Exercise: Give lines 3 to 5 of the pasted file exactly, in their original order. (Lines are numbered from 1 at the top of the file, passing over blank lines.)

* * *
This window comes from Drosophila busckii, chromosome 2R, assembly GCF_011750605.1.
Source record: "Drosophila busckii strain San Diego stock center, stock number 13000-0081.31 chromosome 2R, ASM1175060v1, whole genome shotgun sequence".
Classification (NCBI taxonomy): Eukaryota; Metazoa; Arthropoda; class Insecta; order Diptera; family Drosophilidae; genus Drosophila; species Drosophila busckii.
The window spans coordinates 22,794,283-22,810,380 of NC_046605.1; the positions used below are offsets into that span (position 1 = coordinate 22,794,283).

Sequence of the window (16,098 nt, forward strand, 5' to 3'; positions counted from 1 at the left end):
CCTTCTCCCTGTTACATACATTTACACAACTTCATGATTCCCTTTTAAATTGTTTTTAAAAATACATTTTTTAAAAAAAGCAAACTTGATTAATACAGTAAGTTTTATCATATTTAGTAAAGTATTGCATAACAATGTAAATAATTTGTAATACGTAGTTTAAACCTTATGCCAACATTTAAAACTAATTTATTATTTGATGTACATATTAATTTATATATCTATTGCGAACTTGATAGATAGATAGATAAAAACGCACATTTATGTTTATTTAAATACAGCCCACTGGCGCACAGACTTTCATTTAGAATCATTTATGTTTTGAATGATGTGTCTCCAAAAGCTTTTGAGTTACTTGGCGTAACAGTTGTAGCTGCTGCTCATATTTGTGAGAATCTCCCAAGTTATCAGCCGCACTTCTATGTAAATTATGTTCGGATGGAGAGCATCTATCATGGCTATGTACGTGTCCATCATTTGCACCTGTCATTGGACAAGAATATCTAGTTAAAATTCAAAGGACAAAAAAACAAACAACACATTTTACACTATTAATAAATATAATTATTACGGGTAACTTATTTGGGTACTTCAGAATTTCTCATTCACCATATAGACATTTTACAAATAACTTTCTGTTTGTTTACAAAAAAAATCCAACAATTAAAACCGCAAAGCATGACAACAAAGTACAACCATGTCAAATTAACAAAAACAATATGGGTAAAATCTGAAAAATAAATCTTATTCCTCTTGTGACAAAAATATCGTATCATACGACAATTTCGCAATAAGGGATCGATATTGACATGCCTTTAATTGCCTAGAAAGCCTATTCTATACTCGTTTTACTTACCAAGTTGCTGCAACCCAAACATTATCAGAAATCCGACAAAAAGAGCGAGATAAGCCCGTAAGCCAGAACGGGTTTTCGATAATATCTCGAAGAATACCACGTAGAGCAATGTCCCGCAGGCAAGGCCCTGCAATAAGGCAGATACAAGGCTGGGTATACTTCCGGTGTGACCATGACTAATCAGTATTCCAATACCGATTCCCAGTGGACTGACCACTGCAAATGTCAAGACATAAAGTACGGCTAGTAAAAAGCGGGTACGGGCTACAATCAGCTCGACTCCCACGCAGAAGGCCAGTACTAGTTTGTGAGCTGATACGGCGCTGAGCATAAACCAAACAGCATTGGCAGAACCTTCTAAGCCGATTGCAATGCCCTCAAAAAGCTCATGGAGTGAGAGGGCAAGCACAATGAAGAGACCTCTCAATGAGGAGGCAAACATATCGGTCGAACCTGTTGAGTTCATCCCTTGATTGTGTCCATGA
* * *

Classification (NCBI taxonomy): Eukaryota; Metazoa; Arthropoda; class Insecta; order Diptera; family Drosophilidae; genus Drosophila; species Drosophila busckii.
The window spans coordinates 22,794,283-22,810,380 of NC_046605.1; the positions used below are offsets into that span (position 1 = coordinate 22,794,283).

Sequence of the window (16,098 nt, forward strand, 5' to 3'; positions counted from 1 at the left end):